We just had a snowstorm here in the South, and it was a doozy. For an entire week, life came to a standstill. I don’t remember ever seeing snow and ice stay on the ground for this long in North Mississippi. Nor can I recall temperatures so low for so long.
For most Mississippians, especially our children, it was a rare and magical week of no work, no school, and fun times in the snow. (We rednecks can improvise a million ways to make a sled.)
I enjoyed watching young families in my neighborhood spending time together in the snow. And I enjoyed the posts and pictures on social media of people enjoying their snow days.
But as a retired teacher and the mom of current teachers, I know how hard it is for educators to really relax during snow days and enjoy their own kids. Teachers know that for every child having a blast in the snow, there’s an equal number of students huddled in cold homes without enough food or adult care and supervision.
In our teacher brains, we do a silent rollcall of our classrooms every day that we are out of school, and we think about who is safe and fed – and who is not. We know all too well that an entire week of ice and snow means closed roads, closed grocery stores, closed food pantries, and hungry kids.
So as teachers, we smile and play with our own children, but deep inside, we mourn for our school kids that won’t get to sled, make snow cream, or build snowmen and snow angels. We picture those kids alone, scared, without food, and possibly even without electricity or water.
Any other time, during pandemic or summer vacation or whatever, we can visit students and take them needed food and unneeded treats. But in this week of ice and snow, home visits were impossible since our roads were impassable for the most part.
But true teachers always find a way.
So I was not surprised when my daughter-in-law Leigh braved iced-over roads to check on one of her students. She is an assistant principal at a local school where my son Chris coaches and their three children all attend. So school is an integral part of their family, completely interwoven into everything they do.
Leigh knows every student by name, and she knows what each child deals with at home. She checked on many of them via phone through other teachers or family members. But one child, in particular, stayed on her heart. In fact, this one child rarely left her mind. She couldn’t contact anyone to check on him, and she began to really worry.
The rural roads between Leigh’s house and this boy were definitely not safe to travel. But eventually, she couldn’t stand it anymore. Even though the roads were slick with inches of ice, she asked my son to please help her get to this kid.
Reluctantly, he agreed. So they climbed in his truck and slowly made their way to the child’s home. After a slippery, tense ride, they finally made it. Then my son sat in the truck watching in awe as his precious wife ministered to her school baby.
What a sight to behold! Both teacher and student were ecstatic, grinning from ear to ear. And with only a few bags of groceries, a flurry of hugs, and tears of relief, Leigh Lucius taught her student that he was valuable beyond measure. It’s a “snow day” lesson he will never forget.
I learned that same lesson long ago from another teacher – my daddy.
I was around 11 at the time, and I had never been hungry or thirsty. I had never gone without essentials such as clothes or bedding. I had never felt unsafe or insecure. I had never even missed out on the latest toy or book. And I most certainly had never lacked the time or attention of my parents and grandparents.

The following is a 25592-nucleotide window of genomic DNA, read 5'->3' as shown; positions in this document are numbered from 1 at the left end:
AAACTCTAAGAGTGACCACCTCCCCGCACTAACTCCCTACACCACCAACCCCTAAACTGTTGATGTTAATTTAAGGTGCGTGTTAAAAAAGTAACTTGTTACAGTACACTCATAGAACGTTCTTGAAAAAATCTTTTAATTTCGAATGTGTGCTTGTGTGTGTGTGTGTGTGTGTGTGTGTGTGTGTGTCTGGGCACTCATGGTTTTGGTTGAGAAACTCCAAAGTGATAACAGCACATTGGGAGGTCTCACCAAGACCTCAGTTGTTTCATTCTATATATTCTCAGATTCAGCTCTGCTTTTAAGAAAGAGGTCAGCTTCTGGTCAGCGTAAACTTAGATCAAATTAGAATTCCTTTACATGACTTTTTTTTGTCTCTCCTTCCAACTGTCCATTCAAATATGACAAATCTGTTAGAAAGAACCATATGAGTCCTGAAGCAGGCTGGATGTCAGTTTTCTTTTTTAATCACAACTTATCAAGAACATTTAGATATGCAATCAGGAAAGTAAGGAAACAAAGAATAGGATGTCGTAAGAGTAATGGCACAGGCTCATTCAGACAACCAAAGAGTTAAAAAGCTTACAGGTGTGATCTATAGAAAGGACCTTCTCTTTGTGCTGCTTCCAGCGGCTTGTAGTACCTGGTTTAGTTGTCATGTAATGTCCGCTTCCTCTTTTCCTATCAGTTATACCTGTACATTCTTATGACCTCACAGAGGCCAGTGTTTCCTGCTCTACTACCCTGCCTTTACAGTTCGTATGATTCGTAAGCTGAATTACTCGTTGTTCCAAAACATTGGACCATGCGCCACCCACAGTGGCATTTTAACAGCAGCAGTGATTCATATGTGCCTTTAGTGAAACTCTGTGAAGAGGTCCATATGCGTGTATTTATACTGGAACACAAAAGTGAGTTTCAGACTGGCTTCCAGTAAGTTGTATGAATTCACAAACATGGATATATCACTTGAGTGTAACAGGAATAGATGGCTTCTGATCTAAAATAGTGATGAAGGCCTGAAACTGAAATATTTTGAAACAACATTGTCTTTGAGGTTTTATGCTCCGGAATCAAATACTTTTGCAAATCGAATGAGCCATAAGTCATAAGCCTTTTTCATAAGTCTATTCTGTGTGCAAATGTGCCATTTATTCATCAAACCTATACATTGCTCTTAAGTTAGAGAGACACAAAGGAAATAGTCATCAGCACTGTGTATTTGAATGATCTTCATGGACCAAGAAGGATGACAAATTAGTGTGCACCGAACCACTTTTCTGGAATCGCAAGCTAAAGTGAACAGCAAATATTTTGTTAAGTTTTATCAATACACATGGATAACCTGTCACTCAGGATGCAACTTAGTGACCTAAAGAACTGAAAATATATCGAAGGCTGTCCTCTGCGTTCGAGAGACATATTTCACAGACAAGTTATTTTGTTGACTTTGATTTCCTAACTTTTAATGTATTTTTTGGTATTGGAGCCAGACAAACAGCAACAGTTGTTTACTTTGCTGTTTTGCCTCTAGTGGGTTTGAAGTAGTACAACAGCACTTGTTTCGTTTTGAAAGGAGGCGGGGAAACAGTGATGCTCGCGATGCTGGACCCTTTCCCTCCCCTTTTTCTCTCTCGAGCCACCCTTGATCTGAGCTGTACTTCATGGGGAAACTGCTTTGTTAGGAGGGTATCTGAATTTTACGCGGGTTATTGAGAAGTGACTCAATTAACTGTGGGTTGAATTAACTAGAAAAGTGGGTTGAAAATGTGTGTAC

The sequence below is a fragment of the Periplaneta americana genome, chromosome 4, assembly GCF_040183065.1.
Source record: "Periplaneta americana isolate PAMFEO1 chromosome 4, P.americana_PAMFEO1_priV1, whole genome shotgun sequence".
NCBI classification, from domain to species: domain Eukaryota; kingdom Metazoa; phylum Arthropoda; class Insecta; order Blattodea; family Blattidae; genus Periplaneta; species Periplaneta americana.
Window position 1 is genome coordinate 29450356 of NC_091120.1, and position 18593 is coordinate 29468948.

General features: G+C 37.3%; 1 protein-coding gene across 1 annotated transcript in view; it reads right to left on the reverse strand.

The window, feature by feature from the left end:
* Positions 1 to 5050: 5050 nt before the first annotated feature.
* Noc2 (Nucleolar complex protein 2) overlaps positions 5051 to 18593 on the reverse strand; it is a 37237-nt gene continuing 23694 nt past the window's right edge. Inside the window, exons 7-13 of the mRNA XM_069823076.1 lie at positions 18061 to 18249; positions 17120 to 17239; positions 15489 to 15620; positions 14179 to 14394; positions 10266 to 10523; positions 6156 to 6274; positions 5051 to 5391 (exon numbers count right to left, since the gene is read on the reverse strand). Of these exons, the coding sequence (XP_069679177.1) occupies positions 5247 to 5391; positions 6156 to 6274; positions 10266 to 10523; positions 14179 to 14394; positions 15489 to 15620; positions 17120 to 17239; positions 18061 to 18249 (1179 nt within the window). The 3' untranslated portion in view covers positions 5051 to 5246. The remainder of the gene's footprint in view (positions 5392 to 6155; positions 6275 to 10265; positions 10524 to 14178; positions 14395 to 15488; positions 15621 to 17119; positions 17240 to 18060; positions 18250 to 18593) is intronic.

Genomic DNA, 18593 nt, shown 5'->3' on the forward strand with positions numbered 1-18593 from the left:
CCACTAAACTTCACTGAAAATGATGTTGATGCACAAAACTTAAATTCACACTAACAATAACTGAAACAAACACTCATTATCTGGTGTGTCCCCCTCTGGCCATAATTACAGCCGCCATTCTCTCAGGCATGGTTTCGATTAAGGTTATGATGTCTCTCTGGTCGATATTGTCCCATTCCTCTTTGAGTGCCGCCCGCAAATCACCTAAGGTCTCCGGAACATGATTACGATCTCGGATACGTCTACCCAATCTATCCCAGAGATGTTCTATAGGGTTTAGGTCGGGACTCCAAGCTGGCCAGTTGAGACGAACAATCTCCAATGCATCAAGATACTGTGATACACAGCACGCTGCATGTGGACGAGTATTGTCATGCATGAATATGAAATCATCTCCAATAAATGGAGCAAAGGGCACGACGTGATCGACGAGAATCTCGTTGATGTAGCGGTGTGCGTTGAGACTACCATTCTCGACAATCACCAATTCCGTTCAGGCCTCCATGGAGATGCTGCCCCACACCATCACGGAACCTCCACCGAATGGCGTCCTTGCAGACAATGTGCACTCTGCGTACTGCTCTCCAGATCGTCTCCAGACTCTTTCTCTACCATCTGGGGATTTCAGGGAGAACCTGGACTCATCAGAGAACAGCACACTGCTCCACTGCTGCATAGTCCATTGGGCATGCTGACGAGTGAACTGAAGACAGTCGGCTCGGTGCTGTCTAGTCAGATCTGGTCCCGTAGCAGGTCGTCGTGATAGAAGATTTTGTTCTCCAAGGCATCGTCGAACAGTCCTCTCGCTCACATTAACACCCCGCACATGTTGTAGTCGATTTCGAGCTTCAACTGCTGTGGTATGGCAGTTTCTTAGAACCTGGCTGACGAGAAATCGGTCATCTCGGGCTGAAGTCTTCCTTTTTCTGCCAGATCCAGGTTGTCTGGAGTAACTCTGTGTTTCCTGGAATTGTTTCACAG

Life was good, but I didn’t really understand just how good until one morning when I awoke to the television news that school had been canceled for the day due to ice and snow. I was thrilled of course. And as a child of educators, “No school” was especially exciting news at our house.
I ran to my parents’ room to find my dad. I was anxious to find out what he had planned for the day. I’m sure I wanted him to hurry and play with us outside in the snow.
I stopped dead in my tracks though when I heard my dad sobbing. Through the door of their bathroom and over the sound of running water in the shower, I distinctly heard his pitiful cries.
It was the very first time in my life that I remember my daddy crying openly. (Of course, he did not know I was even awake yet, much less standing outside his bathroom door.)
My mother must have heard me run to their bedroom because she came rushing in from the kitchen to try and stop me. But it was too late.
I was terrified, so Momma led me toward their bed, sat me down, and tried to explain.
“Your daddy is alright,” she assured me. “He’s worried about our students. He knows some of them are very cold this morning. They live in houses without good heaters, fireplaces, or wood-burning stoves. Some live in shanties really, houses with huge cracks in the walls. They might not have blankets or warm clothes. Some will go hungry too. And he knows it’s hard to be hungry and cold.
“Your daddy loves those kids. He wishes he could take care of them just like he takes care of you and your sister. But he can’t – not today. So Daddy is just praying and crying because he knows only God can take care of those students today.”
If the truth be told, that day was probably the beginning of my teaching career, if the truth be told. It was definitely the day I learned that every child is valuable to a true teacher.
And though my father died this past summer, another teacher, his granddaughter-in-law Leigh Lucius, used a few bags of groceries and a scary ride in the snow to remind me of that “snow day” lesson one more time. It’s the same lesson Jesus taught us long ago:
And the King shall answer and say unto them, Verily I say unto you, Inasmuch as ye have done it unto one of the least of these my brethren, ye have done it unto me (Matthew 25:40).